Dr. Milstein was an Associate Editor for Communication Theory for the IEEE TRANSACTIONS ON COMMUNICATIONS, an Associate Editor for Book Reviews for the IEEE TRANSACTIONS ON INFORMATION THEORY, an Associate Technical Editor for the IEEE Communications Magazine, and the Editor-in-Chief of the IEEE JOURNAL ON SELECTED AREAS IN COMMUNICATIONS. He has been a member of the board of governors of both the IEEE Communications Society and the IEEE Information Theory Society, and was the Vice President for Technical Affairs in 1990 and 1991 of the IEEE Communications Society. He is also a former Chair of the IEEE Fellows Selection Committee, and is a recipient of the 1998 Military Communications Conference Long Term Technical Achievement Award, an Academic Senate 1999 UCSD Distinguished Teaching Award, an IEEE Third Millennium Medal in 2000, the 2000 IEEE Communication Society Armstrong Technical Achievement Award, and various prize paper awards.
10:30 – 11:15, Thursday, December 8, 2011
Room: GRB General Assembly A/B/C
Chair: Mahmoud Daneshmand, AT&T, USA
Dr. Farnam Jahanian
Assistant Director, CISE Directorate, NSF
(Session Chair: Mahmoud Daneshmand, AT&T, USA)
"Innovating for Society: Realizing the Promise of Computing and Communications"
The computing discipline is at the center of an ongoing societal transformation. The explosive growth of scientific and social data, wireless connectivity at broadband speeds for billions of mobile endpoints, and seamless access to computational resources in the “cloud” are transforming the way we work, learn, play, and communicate. Advances in computation and data-enabled techniques will continue to accelerate the pace of scientific discovery and engineering innovation, with the impact becoming more pervasive throughout society for decades to come.
We can envision a day where static infrastructure, such as buildings or factories, have been transformed into smart spaces that continuously adapt to consumption, growth, usage, and environmental stimuli through the use of networked instrumentation and distributed software control. We can imagine improved quality of life through personalized healthcare and assistive technologies, enabled in part by robust, usable, and trustworthy wearable mobile devices integrated with instrumented environments. We can anticipate that during a time of natural disaster or national emergency, unmanned search, rescue, and recovery will save lives and minimize loss through the use of autonomous, highly coordinated, and remotely operated robotic systems. By developing rich ecological and environmental distributed monitoring systems, we can create accurate models that support forecasting and management of increasingly stressed watersheds and ecosystems. These are just a few examples of advances that promise to reshape our world with more responsive, precise, and scalable systems to augment human capabilities, work in dangerous or inaccessible environments, provide large-scale and distributed coordination, and enhance societal well-being.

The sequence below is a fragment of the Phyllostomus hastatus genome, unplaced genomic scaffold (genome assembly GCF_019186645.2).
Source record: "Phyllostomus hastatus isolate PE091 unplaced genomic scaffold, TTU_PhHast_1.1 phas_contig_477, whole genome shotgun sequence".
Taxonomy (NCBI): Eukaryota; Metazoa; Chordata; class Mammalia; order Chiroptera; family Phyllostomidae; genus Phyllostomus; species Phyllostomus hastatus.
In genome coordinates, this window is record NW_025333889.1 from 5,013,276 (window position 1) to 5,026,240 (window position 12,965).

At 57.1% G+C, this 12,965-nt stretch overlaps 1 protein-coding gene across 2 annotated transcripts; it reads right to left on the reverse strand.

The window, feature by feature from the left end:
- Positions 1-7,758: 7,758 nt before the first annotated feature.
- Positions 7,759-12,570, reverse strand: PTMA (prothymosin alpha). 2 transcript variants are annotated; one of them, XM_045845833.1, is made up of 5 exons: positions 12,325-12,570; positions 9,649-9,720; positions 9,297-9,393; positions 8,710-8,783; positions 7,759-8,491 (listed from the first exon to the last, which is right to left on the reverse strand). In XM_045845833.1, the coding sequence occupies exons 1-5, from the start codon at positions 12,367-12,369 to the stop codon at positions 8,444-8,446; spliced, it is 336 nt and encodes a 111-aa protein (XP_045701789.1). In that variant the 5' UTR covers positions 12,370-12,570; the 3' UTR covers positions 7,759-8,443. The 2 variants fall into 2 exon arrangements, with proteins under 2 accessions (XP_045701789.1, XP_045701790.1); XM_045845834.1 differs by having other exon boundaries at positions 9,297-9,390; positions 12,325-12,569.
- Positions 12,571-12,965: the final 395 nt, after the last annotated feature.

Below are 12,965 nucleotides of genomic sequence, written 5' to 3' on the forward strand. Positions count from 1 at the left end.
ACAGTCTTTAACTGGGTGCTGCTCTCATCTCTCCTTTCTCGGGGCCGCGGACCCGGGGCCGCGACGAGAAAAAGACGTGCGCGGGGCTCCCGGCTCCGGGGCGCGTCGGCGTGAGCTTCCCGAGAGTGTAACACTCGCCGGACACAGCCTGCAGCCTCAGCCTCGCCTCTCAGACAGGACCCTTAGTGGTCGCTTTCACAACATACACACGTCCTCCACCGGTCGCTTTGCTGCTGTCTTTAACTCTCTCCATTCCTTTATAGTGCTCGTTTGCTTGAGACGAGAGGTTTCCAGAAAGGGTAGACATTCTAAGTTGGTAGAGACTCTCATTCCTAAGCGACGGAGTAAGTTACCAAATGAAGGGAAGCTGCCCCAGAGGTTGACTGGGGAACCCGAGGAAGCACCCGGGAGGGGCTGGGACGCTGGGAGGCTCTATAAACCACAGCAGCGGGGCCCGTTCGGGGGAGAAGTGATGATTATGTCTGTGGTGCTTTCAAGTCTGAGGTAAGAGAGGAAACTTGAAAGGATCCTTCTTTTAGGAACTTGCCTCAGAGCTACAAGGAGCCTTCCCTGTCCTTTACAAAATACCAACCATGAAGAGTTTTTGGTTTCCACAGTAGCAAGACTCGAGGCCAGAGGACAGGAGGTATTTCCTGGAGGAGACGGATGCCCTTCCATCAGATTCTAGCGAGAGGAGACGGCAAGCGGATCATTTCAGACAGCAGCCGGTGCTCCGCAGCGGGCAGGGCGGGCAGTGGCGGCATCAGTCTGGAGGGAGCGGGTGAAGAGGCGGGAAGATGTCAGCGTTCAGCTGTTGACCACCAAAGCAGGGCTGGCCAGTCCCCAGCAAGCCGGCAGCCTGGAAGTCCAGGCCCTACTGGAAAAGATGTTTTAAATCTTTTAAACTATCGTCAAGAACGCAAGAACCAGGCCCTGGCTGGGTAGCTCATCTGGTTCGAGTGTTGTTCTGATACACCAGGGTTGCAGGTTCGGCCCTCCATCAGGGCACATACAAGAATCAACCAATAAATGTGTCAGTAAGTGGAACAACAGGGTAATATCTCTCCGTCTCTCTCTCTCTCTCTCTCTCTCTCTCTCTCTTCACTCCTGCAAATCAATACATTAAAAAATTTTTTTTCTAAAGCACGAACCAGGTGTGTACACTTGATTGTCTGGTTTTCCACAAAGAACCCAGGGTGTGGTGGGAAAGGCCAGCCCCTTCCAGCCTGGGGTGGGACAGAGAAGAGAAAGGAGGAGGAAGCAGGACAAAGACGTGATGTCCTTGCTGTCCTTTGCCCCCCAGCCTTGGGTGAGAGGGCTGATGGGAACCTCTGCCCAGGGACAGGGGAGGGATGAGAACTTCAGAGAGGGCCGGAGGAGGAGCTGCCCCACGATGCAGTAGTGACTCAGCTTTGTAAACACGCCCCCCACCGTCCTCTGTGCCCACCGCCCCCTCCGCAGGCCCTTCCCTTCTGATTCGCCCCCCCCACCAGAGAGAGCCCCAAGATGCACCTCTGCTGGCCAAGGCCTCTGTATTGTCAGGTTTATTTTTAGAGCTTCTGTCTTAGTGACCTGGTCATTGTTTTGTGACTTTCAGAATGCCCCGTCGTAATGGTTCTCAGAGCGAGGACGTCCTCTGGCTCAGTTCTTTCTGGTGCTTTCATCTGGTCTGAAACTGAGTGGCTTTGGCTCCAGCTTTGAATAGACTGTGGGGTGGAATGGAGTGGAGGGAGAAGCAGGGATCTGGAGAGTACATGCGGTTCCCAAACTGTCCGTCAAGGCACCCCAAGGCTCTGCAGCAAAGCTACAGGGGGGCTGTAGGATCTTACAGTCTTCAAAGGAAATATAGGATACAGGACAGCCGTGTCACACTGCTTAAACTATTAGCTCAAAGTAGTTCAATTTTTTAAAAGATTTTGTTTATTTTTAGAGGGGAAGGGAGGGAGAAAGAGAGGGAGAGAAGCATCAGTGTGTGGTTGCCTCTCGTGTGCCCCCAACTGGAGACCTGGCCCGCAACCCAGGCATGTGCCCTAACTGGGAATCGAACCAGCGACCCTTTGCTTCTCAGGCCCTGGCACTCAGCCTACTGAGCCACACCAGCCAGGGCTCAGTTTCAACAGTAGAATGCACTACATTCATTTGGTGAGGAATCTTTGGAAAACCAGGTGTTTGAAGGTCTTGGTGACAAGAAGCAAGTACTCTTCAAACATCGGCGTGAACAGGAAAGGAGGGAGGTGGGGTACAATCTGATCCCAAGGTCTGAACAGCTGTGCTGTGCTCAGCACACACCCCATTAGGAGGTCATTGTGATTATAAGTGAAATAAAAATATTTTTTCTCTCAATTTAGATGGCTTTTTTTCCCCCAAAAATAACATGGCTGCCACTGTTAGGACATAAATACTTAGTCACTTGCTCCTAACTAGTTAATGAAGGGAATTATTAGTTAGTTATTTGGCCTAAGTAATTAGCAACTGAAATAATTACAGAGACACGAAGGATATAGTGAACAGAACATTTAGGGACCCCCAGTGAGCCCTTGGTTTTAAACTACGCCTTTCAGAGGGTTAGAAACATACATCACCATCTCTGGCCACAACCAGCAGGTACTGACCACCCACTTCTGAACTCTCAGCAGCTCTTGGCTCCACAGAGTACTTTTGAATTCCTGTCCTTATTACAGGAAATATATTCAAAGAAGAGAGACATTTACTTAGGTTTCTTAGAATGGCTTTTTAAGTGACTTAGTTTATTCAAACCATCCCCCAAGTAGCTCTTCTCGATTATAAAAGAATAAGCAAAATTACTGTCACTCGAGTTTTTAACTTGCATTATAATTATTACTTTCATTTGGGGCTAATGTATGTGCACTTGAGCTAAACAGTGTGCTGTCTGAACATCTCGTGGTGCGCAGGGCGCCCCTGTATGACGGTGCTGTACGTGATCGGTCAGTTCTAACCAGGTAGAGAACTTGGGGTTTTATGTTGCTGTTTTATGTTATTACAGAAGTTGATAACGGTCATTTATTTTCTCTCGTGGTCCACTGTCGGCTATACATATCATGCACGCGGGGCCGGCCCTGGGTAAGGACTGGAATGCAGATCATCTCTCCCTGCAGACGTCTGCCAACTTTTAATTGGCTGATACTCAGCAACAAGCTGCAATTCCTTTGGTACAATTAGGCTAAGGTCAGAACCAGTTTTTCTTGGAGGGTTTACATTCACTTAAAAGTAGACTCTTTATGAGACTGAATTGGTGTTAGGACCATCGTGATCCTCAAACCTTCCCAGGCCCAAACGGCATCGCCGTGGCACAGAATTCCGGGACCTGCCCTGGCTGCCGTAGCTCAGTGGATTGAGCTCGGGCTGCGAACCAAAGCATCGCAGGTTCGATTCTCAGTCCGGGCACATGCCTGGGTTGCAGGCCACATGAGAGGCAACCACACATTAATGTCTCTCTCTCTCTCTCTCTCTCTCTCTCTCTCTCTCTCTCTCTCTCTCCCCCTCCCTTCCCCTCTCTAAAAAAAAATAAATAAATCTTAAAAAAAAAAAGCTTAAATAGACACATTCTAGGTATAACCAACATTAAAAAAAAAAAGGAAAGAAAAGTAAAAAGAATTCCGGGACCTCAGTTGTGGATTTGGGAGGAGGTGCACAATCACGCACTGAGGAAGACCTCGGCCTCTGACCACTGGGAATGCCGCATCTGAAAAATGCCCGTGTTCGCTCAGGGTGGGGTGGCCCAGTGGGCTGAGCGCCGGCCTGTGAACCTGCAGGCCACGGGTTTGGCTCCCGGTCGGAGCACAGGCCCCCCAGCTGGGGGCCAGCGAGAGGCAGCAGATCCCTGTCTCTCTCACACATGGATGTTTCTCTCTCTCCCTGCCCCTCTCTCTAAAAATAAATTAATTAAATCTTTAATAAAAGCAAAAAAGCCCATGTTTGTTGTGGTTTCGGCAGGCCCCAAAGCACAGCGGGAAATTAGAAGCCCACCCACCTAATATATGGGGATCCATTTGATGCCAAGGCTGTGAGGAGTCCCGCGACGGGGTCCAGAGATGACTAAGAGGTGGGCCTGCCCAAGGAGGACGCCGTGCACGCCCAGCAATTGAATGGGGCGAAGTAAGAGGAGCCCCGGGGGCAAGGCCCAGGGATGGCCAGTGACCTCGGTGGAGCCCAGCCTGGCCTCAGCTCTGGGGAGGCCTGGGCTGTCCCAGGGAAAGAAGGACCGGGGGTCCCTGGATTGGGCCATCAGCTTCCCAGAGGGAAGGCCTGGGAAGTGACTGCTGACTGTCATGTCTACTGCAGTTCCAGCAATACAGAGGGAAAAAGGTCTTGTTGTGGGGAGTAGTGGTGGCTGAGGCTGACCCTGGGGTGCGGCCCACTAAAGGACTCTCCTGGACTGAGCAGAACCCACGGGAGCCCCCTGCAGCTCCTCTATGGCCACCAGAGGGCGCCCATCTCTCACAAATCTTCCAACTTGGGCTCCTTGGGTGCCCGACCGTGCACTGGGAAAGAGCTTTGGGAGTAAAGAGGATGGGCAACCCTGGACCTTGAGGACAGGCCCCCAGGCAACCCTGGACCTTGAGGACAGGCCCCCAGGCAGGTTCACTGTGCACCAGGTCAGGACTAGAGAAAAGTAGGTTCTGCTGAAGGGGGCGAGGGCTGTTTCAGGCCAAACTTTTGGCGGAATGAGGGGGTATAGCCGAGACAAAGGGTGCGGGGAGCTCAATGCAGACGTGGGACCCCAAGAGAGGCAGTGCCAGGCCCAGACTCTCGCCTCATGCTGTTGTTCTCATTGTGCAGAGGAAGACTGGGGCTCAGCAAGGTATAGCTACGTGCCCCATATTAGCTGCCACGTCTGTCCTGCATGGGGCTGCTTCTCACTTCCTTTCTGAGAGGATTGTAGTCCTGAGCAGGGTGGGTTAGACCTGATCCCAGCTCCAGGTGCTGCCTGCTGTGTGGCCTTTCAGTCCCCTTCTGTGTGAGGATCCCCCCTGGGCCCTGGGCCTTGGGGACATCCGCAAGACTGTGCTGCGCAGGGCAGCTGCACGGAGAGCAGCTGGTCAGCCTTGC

I will focus my talk on some of the technological and societal trends that are shaping our future and providing new opportunities for foundational research. I will further explore how these advances serve as key drivers of economic competitiveness and how they will be crucial to achieving national priorities in environmental sustainability, smart transportation, education and life-long learning, and national security.
Farnam Jahanian leads the National Science Foundation Directorate for Computer and Information Science and Engineering (CISE). He is on leave from the University of Michigan, where he holds the Edward S. Davidson Collegiate Professorship and served as Chair for Computer Science and Engineering from 2007 – 2011 and as Director of the Software Systems Laboratory from 1997 – 2000. His research on Internet infrastructure security formed the basis for the Internet security company Arbor Networks, which he co-founded in 2001. He served as Chairman until its acquisition by Tektronix Communication in 2010.
Dr. Jahanian guides CISE, with a budget of over $600 million, in its mission to uphold the nation’s leadership in computer and information science and engineering through its support for fundamental and transformative advances. Dr. Jahanian is also co-chair of the Networking and Information Technology Research and Development (NITRD) Subcommittee of the National Science and Technology Council Committee on Technology, providing overall coordination for the activities of 14 government agencies.
Dr. Jahanian holds a master's degree and a Ph.D. in Computer Science from the University of Texas at Austin. He is a Fellow of the Association for Computing Machinery (ACM), the Institute of Electrical and Electronic Engineers (IEEE), and the American Association for the Advancement of Science (AAAS).